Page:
In the case of UAW v. NLRB (General Motors Corp.) 381 F. 2d 265, General Motors eliminated 6 unit jobs out of 1,000, but assigned the displaced workers to other positions. The NLRB held there was no significant adverse impact in this unilateral decision and thus no obligation to bargain. The Circuit Court for the District of Columbia reversed on the ground the unit was reduced in size by the 6 eliminated jobs and the union, as the bargaining unit representative, had a practical interest in this reduction in size of the unit.

The U.S. Supreme Court decision cited by the petitioner, NLRB v. Katz, 369 U.S. 736, has a significant application to the instant case because it also involved a unilateral change in conditions which was beneficial to some of the unit employees. In Katz, the company unilaterally changed the company policy with regard to sick leave. While this change was of benefit to some employees in the bargaining unit, and harmful to others, the court said the unilateral change "plainly frustrated the statutory objective of establishing working conditions through bargaining". The fact that some employees benefitted and others did not created a situation where

". . the union negotiators, beset by conflicting factions, might be led to adopt a protective vagueness on the issue of sick leave, which also would inhibit the useful discussion contemplated by Congress in imposing the specific obligation to bargain collectively."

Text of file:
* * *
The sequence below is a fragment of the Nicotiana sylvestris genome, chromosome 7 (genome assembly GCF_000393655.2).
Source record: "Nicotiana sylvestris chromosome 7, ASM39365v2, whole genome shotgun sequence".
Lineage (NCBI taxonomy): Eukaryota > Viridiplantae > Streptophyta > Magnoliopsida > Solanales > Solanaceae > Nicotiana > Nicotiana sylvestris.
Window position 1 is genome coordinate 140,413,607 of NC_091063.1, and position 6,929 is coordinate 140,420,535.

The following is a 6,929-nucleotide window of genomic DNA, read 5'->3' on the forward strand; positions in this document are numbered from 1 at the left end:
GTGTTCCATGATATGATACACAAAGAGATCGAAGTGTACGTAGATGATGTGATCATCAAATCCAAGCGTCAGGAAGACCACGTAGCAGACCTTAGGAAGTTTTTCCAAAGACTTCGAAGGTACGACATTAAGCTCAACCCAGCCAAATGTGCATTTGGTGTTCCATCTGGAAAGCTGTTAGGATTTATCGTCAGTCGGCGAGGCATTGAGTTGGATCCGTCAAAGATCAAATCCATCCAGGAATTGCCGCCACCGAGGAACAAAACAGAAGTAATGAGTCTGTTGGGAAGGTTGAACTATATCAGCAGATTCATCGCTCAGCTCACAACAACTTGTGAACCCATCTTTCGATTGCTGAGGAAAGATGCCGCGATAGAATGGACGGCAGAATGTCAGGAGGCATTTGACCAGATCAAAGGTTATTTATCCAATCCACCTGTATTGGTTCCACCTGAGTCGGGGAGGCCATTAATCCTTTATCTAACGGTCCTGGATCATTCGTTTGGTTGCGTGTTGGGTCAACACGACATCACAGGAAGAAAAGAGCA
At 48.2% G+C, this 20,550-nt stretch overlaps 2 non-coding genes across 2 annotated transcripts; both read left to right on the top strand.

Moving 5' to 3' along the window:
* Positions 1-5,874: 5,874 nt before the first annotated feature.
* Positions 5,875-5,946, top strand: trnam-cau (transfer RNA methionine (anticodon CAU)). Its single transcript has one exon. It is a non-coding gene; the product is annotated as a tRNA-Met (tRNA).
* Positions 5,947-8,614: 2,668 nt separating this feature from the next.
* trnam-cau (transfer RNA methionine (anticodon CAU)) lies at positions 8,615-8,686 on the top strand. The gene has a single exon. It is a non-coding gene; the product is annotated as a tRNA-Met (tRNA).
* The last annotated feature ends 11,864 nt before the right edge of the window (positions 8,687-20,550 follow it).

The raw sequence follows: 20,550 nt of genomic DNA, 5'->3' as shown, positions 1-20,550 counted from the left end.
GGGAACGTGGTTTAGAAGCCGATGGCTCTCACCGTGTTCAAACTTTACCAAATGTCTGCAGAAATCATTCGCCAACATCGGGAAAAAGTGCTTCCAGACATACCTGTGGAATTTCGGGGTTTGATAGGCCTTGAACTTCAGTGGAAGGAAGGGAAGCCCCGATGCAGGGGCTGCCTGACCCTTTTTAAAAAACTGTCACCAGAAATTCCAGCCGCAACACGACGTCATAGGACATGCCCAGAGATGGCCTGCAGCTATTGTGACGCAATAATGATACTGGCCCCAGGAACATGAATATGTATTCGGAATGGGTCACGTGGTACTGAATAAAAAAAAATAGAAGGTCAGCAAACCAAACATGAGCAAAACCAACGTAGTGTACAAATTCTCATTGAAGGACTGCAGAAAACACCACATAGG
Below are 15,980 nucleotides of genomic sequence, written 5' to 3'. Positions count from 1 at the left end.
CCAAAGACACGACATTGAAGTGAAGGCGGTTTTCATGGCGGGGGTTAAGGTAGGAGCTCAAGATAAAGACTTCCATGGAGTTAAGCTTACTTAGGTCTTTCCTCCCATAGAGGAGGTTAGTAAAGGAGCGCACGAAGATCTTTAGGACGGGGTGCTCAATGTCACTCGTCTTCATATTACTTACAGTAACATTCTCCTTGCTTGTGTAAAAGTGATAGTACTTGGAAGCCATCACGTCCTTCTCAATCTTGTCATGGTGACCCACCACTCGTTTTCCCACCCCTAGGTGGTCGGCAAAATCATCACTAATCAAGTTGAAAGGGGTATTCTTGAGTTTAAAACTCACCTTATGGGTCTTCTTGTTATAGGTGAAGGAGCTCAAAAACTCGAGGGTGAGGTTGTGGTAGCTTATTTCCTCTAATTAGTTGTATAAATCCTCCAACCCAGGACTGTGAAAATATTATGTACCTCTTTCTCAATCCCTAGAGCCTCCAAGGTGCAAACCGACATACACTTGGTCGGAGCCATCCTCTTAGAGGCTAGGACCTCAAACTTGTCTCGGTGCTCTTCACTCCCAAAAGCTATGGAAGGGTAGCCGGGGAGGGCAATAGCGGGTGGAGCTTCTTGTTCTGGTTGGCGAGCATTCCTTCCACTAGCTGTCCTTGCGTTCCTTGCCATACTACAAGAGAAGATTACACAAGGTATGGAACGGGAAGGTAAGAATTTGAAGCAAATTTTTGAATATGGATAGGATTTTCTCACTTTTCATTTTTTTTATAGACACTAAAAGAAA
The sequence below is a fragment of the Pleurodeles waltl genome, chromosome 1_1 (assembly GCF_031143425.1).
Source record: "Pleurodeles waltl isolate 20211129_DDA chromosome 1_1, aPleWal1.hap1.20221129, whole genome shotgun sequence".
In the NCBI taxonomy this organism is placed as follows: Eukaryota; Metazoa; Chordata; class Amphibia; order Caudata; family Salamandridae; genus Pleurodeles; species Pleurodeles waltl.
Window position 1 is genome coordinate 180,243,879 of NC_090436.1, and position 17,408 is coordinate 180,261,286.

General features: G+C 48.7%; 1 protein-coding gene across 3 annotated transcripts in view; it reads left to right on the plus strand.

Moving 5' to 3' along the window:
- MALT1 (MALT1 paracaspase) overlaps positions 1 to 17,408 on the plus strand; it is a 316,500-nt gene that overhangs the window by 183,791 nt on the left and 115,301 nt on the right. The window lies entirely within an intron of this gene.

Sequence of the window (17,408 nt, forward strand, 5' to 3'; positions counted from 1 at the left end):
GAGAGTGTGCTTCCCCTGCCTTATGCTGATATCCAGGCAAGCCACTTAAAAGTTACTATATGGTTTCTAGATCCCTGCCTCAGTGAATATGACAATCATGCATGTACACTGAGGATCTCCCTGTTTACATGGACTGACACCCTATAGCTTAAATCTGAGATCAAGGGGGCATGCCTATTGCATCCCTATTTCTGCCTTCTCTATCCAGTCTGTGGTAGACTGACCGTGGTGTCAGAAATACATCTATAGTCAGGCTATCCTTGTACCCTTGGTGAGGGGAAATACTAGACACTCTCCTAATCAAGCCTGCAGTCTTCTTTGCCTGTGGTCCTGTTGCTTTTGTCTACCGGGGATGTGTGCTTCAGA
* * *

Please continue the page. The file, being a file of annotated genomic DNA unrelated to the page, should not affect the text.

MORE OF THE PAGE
Despite the very slight impact wrought by Chief Wadman's parking assignment orders, we find that this unilateral act "frustrated" the bargaining process and had the effect of disparaging and undermining the bargaining representative. It was, therefore, a refusal to bargain in good faith and a violation of Sec. 48-816 of the Nebraska statutes.

While there is no evidence that the Chief's order has been implemented, an unchallenged statement in the petitioner's brief indicates that it has. Therefore, with regard to the 26 disputed parking stalls, we order the parties to return the parking assignment arrangement to the status that existed prior to April 18, 1983, the date of the Chief's original parking assignment order (Ex. 2A).

Filed March 20, 1984.

1. Only the Chief and Deputy Chiefs are excluded from the bargaining unit as supervisory employees.

2. Inland Steel Co. v. NLRB, 170 F. 2d 247.

3. Pacific Power Co. , 84 NLRB 280.

4. Local 24 v. Teamsters, 358 U.S. 283.

5. Timkin Roller Bearing Co., 70 NLRB 500.

6. Oliver Corp. , 74 NLRB 483.

7. Teamsters Local 782 v. NLRB, 373 F. 2d 661.

8. School District of Seward Education Assn. v. School District of Seward, 1 CIR No. 34, affirmed 188 Neb. 772, 199 N.W. 2d 752 (1972).

9. Central City Education Association v. School District of Central City, 1 CIR No. 35 (1971), 1 CIR Nos. 35/36/38 (1971).

10. Metropolitan Tech Community College Education Association v. Metropolitan Tech Community College Area, 3 CIR 418 (1978), reversed, 203 Neb. 832,281 N.W. 2d 201 (1979).

11. Service Employees International Union Local Union No. 226 v. School District No. 66 of Douglas County, 3 CIR 514 (1978).

12. There is nothing wrong, of course, with favoring some members of the bargaining unit over others, provided the union agrees with this selective arrangement.

13. Westinghouse Electric Corp. v. NLRB, 387 F. 2d 542, where the 4th Circuit Court reversed the NLRB and concluded the employer had no duty to bargain about every minor price change in the plant cafeteria.